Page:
We start 2017 on the SECOND Sunday (8th) of January with a British portmanteau film comprising four interlinked stories These are based on an idea from Terence Rattigan and a collaboration with writers Rodney Ackland and Anatole de Grunwald.
Its variety of genres (comedy, crime thriller, social drama) comprise stories behind the making of a dress, a veil, some pearls and a bouquet of flowers – all of which are purchased in London’s fashionable Bond Street.
Such ‘portmanteau’ films had become quite popular in these days before TV – especially since Tales of Manhattan (1942) which had boasted a cast that included Edward G. Robinson. While that film linked its stories by following a formal evening suit, Bond Street (though unable to match such a stella cast) is entertaining nevertheless, with solid performances from a stream of famous British character actors of the time, some credited but many not.
Undoubtedly dated, the film is also a sort of time capsule with some fascinating location shots providing a glimpse of the fashionable centre of London at the time (almost unrecognisable today). Though made soon after after the war, Bond Street at this time still retained a Victorian sense of sophistication.
Bond Street has a patina of nostalgia and a scene in a posh restaurant provides an amusing impression of post-war rationing that was clearly still in force, since there are only fish cakes on the menu!
The first tale is set behind the scenes in an up-market fashion house (above and right). A working class seamstress needs an hour off work to visit her pregnant daughter in hospital but, thanks to the needs of an upper class customer, is treated poorly by her employer. Her fellow workers show their solidarity by staying late to help her out.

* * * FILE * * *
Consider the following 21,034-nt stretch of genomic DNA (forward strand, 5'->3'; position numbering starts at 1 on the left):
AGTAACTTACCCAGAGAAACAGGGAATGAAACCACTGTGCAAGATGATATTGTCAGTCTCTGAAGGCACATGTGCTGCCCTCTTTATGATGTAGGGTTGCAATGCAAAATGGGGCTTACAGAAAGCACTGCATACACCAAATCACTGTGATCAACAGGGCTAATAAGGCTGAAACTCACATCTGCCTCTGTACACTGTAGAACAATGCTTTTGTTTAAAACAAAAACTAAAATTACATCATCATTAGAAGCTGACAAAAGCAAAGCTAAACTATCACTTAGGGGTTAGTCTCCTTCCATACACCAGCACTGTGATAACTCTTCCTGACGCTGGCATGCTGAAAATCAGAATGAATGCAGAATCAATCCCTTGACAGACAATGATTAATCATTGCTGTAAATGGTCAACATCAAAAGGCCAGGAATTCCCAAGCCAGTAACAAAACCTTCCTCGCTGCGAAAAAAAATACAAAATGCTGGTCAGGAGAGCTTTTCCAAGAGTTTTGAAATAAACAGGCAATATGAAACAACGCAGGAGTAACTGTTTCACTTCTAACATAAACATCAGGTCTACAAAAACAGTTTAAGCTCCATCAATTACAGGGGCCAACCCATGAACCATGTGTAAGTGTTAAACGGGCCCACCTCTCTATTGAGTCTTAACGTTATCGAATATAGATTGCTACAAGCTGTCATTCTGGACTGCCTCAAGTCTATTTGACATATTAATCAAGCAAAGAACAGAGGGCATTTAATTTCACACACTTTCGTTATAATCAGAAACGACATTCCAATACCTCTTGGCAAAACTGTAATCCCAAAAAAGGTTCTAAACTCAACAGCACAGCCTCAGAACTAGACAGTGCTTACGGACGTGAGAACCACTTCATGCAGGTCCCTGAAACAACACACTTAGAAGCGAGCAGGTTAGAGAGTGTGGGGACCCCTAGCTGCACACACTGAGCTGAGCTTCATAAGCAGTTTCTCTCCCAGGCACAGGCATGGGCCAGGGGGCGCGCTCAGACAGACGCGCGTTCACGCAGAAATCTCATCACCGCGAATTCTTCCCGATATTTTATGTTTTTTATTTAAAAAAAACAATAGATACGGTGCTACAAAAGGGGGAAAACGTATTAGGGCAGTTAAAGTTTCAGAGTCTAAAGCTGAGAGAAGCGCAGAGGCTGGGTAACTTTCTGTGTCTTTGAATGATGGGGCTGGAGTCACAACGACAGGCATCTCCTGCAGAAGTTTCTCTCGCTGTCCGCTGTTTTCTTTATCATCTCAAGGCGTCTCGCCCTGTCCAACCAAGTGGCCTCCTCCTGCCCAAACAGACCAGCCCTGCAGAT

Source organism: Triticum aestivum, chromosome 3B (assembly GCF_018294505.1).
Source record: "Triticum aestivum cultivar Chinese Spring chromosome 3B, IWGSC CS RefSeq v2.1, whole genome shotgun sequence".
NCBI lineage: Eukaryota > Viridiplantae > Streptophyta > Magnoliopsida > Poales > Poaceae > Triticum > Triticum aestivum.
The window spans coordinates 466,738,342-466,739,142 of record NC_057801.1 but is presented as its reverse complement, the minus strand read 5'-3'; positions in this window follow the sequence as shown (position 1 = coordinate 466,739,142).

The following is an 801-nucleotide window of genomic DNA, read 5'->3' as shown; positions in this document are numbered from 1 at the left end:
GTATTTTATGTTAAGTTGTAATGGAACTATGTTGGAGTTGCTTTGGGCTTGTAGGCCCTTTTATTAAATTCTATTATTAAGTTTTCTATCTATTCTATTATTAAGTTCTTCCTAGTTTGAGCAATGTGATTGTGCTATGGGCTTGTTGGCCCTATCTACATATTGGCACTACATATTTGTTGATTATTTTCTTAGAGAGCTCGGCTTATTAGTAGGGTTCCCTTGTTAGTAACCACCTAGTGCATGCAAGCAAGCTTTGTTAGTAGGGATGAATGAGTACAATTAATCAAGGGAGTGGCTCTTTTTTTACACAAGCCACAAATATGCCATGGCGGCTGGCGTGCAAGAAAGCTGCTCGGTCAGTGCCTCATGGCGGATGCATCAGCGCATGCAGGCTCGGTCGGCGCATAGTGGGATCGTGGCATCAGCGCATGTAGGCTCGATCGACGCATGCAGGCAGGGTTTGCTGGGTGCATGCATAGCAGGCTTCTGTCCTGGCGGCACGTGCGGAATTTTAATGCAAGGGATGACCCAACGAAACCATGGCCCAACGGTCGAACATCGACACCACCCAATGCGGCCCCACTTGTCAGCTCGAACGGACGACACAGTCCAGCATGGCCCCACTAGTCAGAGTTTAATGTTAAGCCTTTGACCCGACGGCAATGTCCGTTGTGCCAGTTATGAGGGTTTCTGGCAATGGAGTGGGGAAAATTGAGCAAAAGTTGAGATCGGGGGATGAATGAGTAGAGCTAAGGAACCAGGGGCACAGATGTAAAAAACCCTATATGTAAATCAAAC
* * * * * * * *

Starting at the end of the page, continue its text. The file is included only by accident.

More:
In the second episode a robbery leads to murder and the murderer hides out in the flat of one of the workers. The third episode is set in a mending shop where a nasty character who sponges off his wife decides to up his game and indulge in blackmail. The fourth episode provides a comic finale about a couple about to get married when a former flame from Denmark arrives to stay for good.
The character actors who appear in Bond Street include Jean Kent (1921 – 2013), Hazel Court (1926 – 2008) Kathleen Harrison (1892 – 1995), Derek Farr (1912 – 1986), Robert Flemyng (1912 – 1995) on right of the picture at left, Kenneth Griffith (1921 – 2006) and Roland Young (1887 – 1953), also in picture at left.
While these names may not be familiar to you, many of their faces will ring a bell for they became familiar faces in film and TV in the 1960s and 70s. Watch out also for an uncredited Wilfred Hyde-White (1903 – 1991) and Ian Carmichael (1920 -2010).